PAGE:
Dutch Formation Failed Due to Reformism and Capitalism

The Dutch cabinet formation is currently deadlocked. After negotiations between VVD, CDA, D66 and GroenLinks have stopped, there seems to be no viable alternative available. This is caused by a number of options that are ruled out by certain parties. The bourgeois press and political commentators regard this as unwillingness to make concessions for the sake of the national interest. They want to give the impression that the parties are being too radical. But in fact, the opposite is true.


Let’s start with the coalition effort that just faltered. The “green conservative” experiment failed because of a too great a difference in opinion between the CDA and GroenLinks about climate. GroenLinks found itself supported by D66, and remarkably enough, the VVD. Additionally GroenLinks also could not agree with the VVD and CDA on immigration. The VVD unwillingness on this last point goes against their liberal ideas and forms a distinct feature of the radicalization of Rutte’s party. They are taking over more and more points of Geert Wilders. A genuinely liberal party would have no problem with freedom of immigration. However, in reality the VVD is a rightwing populist and nationalist party that wants to protect Dutch capital and its purveyors.

It is a clear sign that apparently there was no friction between the VVD and GroenLinks in the field of work and income. This shows that GroenLinks and its reformist tendency is completely unreliable and useless for the workers in the Netherlands.

Other Options

Now we will look at other options. The Christian Union would take the place of Jesse Klaver’s party but has been rejected in advance by D66. This is a correct position and illustrates the irreconcilable differences in the area of issues such as euthanasia and abortion. However, it is typical that only D66 has objected to this. Apparently, the VVD has no trouble making concessions in the field of self-determination and individual freedoms.

A so-called “left” variant with the Labor and SP as coalition partners also has an extremely low potency. The SP doubts openly if they will govern with the VVD and would almost certainly not even go into negotiations. This is a commendable attitude of the Socialist Party and we should hope that they also hold their ground too. Participation of the SP (possibly with the battered Labor Party) would be an extremely reprehensible form of ideological dilution where nobody can profit from.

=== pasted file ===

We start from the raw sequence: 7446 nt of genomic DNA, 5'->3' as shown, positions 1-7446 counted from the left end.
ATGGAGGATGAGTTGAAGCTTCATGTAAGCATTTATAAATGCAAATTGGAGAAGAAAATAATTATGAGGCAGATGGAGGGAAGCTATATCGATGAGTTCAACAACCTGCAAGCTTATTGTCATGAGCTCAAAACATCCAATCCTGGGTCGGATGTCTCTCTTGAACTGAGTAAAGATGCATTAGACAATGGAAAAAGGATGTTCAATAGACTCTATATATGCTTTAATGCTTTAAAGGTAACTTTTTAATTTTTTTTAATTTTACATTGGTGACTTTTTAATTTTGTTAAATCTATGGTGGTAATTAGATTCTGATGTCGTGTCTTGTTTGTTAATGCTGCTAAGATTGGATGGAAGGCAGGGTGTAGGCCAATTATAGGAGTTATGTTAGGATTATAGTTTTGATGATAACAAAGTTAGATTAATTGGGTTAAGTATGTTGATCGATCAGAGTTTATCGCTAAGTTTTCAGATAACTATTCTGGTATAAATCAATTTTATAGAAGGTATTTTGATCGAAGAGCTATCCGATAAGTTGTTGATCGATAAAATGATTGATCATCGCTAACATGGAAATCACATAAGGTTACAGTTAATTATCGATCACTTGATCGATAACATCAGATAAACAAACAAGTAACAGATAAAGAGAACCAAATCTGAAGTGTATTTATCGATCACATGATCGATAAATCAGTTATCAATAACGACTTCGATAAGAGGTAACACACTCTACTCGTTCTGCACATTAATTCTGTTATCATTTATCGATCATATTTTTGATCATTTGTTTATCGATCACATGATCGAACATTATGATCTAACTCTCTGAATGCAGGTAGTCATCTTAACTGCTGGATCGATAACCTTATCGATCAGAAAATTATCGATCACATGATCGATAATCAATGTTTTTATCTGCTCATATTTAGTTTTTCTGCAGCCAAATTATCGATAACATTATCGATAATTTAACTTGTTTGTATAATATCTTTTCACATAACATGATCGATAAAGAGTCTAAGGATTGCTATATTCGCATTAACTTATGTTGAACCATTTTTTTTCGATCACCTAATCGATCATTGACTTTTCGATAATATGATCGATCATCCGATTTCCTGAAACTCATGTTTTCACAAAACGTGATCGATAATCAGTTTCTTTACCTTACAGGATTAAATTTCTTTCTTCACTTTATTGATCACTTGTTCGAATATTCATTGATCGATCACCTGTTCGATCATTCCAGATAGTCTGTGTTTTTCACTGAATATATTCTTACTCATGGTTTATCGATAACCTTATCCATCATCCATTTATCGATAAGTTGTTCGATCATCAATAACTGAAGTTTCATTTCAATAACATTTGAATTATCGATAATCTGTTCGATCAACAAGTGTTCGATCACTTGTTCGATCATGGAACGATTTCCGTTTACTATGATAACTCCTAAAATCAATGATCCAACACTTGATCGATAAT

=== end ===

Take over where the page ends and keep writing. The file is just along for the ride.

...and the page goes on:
A variant on the right with the PVV and possibly the SGP and Forum for Democracy seems unlikely because of Rutte’s promises of not working with Wilders. This would be completely destroy his reputation. Moreover, such a government in advance is doomed to failure, with the knowledge of Wilders’ unpredictable and erratic behavior and the disorderly reputation of his party.

Doomed to Fail

Yet it is not entirely inconceivable that the VVD and CDA will still cave in. Also this move would demonstrate a serious blurring of their own ideological doctrine. The VVD and CDA have been sliding into extreme rightwing ideas just to stay on track with populists such as the LPF and now the PVV. It is unlikely that the government will have a long life; but there is a chance that it will be attempted out of ‘national interest’.

A final option which is being proposed by SP is a broad coalition of “left” parties. It’s a playful proposal, but the success rate is small and if it became reality, there would be a highly unstable government that must take on a strong right block in the opposition.

Leftwing Netherlands has a strong instrument of power in their hands. Namely the decision to not govern under any circumstances. If the left parties pertinently refuse participation in any coalition; new elections or a government with Wilders are inevitable. The latter will certainly fail, which in turn will lead to new elections. Also a coalition with only left(esque) parties is still possible. But this will only succeed if the left unites; which is currently still lacking.

Left Unity

Unity can only exist on the basis of the Marxist theory. This will mean that many parties such as GroenLinks and parts of the SP and the PvdA will drop. Netherlands may, under the flag of the former or an entirely new workers’ party again regain its unity on the left. No compromises and reformist revision of capitalism, but a radical socialist program. This program should form the core of a mass movement supported by trade unions and should aim to place the country under the control of the people.

To achieve this we will at all costs have to let the current formation fail. No participation for the sake of the national interest, no participation to keep the PVV out and no participation to supposedly alleviate capitalism. Put an end to capitalism! Put an end to reformism! For a Socialist Netherlands!

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